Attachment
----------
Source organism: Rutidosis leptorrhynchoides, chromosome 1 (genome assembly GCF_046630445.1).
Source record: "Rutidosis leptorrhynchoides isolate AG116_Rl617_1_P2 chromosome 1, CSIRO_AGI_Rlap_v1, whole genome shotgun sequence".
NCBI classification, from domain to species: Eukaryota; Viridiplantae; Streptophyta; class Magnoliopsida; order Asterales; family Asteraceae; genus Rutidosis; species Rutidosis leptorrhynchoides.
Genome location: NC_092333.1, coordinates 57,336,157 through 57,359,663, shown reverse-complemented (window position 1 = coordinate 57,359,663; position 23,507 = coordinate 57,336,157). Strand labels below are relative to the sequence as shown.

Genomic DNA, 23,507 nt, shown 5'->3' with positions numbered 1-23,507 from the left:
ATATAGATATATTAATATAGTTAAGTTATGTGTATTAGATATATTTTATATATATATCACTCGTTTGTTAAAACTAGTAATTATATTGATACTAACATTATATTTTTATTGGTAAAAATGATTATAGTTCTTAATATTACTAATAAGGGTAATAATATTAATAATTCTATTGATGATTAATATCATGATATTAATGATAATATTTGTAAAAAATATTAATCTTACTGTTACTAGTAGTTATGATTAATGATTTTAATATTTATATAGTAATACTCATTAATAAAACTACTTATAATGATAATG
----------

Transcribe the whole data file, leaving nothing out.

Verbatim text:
Source organism: Rutidosis leptorrhynchoides, chromosome 1 (genome assembly GCF_046630445.1).
Source record: "Rutidosis leptorrhynchoides isolate AG116_Rl617_1_P2 chromosome 1, CSIRO_AGI_Rlap_v1, whole genome shotgun sequence".
NCBI classification, from domain to species: Eukaryota; Viridiplantae; Streptophyta; class Magnoliopsida; order Asterales; family Asteraceae; genus Rutidosis; species Rutidosis leptorrhynchoides.
Genome location: NC_092333.1, coordinates 57,336,157 through 57,359,663, shown reverse-complemented (window position 1 = coordinate 57,359,663; position 23,507 = coordinate 57,336,157). Strand labels below are relative to the sequence as shown.

Genomic DNA, 23,507 nt, shown 5'->3' with positions numbered 1-23,507 from the left:
ATATAGATATATTAATATAGTTAAGTTATGTGTATTAGATATATTTTATATATATATCACTCGTTTGTTAAAACTAGTAATTATATTGATACTAACATTATATTTTTATTGGTAAAAATGATTATAGTTCTTAATATTACTAATAAGGGTAATAATATTAATAATTCTATTGATGATTAATATCATGATATTAATGATAATATTTGTAAAAAATATTAATCTTACTGTTACTAGTAGTTATGATTAATGATTTTAATATTTATATAGTAATACTCATTAATAAAACTACTTATAATGATAATG